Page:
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  Sunday   June 5   2005       09: 01 PM

of packard shutters and barrel lenses

This is a pretty arcane post. I can think of only two people that might find this of use. Blaine, who has probably already figured these out, and Ken, who has some Russian barrel lenses and needs one of these if he doesn't already have one. But although of limited use you might find this of interest. It's old technology that is still very useful, particularly if you want to use cheap, but very good, shutterless lenses on a view camera.

Most view camera lenses come mounted in shutters.

The shutter performs two functions: it opens and closes a series of leaves at the speed indicated and opens the iris to the set f stop. But shutters are not cheap. There are inexpensive lenses that can be had that don't have shutters. They are often found in copy cameras and are called barrel lenses.

This is the sharpest lens I own, a Schneider G-Claron. It use to live in a copy camera and is mounted in a barrel lens. View camera lens are made of two elements, front and back (duh!), that can be unscrewd.

The barrel contains the iris and separates the lens elements at the proper distance. But what about a shutter? A hat works, or a lens cap. If you are using exposures longer that a second you can simply uncover and cover the lens with the lens cap. But there is a more elegant solution — the Packard shutter.

These can be mounted behind the lens or in front of the lens. I've had this one for 30 years. Never thought that it would be actually usefull. They still build them. This is a 5x5 with a 2 3/4 inch opening. It's a little over 1/4 inch think not including the air cylinder. A new one will run close to $150 with bulb and hose. There is a little cylinder on the right side of the shutter. You attach a hose with a squeeze bulb on it and squeeze. The air pushes the cylinder up and, since it is attached to the leaves inside, the leaves open.

Once it's open you count off the seconds, still squeezing the bulb, and then release the bulb and the leaves close. Cool! But wait! There's more! There are two kinds of Packard shutters — a #5 and a #6. The #5 does what I just described. A #6 can also do instantaneous exposures of around 1/25 of a second. You squeeze the bulb and it opens and then immediately closes. While reading about front mounting Packard shutters, it mentioned that #6 shutters often had solenoids for flashes. Mine had one. And that a pin was inserted in the back so that the instantaneous exposure would happen. I turned mine around and there was a hole for a pin and that explained what the little cylinder on the front was and what the extra leaf in the shutter did.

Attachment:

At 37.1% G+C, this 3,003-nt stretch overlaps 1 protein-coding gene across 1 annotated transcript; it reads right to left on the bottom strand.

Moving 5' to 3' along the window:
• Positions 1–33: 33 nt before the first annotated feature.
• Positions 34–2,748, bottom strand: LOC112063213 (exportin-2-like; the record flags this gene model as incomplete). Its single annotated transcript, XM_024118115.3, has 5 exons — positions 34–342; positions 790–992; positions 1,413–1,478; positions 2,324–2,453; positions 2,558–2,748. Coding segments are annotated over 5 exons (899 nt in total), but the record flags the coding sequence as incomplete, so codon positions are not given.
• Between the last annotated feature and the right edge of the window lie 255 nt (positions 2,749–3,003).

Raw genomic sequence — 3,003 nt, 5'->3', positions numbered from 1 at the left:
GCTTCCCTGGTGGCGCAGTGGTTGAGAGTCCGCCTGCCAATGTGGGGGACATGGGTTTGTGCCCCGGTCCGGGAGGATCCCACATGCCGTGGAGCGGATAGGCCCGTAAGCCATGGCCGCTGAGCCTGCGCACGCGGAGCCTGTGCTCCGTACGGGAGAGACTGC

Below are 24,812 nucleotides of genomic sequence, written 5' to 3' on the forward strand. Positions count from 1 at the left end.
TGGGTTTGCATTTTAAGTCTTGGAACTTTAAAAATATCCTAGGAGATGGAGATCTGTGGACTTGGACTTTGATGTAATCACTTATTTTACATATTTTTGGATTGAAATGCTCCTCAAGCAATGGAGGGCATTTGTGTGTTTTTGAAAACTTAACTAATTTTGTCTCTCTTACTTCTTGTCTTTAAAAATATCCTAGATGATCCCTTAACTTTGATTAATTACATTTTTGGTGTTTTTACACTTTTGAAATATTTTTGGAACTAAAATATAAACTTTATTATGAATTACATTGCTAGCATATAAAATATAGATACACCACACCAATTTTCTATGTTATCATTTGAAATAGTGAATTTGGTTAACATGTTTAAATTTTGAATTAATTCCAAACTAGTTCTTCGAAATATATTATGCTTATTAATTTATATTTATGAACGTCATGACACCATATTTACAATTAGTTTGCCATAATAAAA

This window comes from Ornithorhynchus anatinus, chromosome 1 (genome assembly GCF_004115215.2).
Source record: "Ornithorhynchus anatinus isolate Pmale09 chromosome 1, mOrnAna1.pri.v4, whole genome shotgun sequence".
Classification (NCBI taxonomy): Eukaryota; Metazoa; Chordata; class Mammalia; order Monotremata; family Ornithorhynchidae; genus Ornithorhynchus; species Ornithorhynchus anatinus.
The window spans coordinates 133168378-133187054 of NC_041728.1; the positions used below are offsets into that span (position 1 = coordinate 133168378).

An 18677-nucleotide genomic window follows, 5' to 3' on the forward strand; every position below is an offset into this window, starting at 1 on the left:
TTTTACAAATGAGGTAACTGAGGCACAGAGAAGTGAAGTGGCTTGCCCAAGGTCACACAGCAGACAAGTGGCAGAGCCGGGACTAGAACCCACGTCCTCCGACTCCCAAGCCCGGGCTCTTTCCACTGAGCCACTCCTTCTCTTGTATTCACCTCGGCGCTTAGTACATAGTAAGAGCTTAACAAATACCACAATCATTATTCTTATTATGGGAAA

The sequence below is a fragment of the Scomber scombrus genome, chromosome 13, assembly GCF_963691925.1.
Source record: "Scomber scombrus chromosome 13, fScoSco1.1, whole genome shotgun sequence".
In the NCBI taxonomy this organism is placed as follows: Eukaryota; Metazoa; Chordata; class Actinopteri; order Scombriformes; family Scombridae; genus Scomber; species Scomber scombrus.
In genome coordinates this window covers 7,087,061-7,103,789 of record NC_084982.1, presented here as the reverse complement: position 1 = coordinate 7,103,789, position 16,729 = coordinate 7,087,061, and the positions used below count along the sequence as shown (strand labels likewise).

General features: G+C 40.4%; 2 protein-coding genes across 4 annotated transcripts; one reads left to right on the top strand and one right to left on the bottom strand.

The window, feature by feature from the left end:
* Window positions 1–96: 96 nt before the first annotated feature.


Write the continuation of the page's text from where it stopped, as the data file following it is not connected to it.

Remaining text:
Here is how that works. This is my #6 Packard shutter with the cover off. I've colorized two of the leaves to make it clearer.

On the left image, the upper red arrow shows the inserted pin. The lower red arrow is where the air piston pushes up. This works because all the pieces are pinned together. The upper yellow arrow attaches the piece being moved by the piston to the aluminum piece underneath and the black piece in between. The black piece is attached to the yellow piece at the lower right yellow arrow and the yellow piece is attached to the red piece at the lower left yellow arrow. As the pieces move they pivot around pivot points which are identified by the lower green arrows. The upper green arrow as a post that acts as a constraint to the black piece to keep it from moving to the left. The second picture shows where the aluminum piece is hitting the pin as the air piston moves it up. If the pin wasn't there it would just continue straight up to open the leaves. This is where it gets interesting.

As the piston continues to move up the aluminum piece is slid right as it moves up the pin. This slides the pin that has been moving the black piece up out of the black piece. The pin inserted from the back is now in the notch of the aluminum piece and the leaves are open. As the piston continues up the aluminum piece starts to rotate around the pin and the left end of the aluminum piece is now pushing the black piece down which causes the other two pieces to close.

The air piston has moved to its highest position and the leaves are closed. Releasing the bulb causes the piston to go down and the aluminum pieces moves down and the spring pulls it back into the indent on the black piece ready to be opened again.

Here it is ready for action. At Blaine's suggestion, I went to our local Ace Hardware for the tubing and our local drugstore for the baby ear cleaning bulb. The cotter pin is what I use for the pin. There is a hole to the left of the cotter pin. If you have along exposure you can insert the pin in that hole and it will lock the leaves open. Now to make the adapter to mount it to the lenses. Actually two adapters. One for the G-Claron and one for the Carl Zeiss Jena Tessar 210/3.5.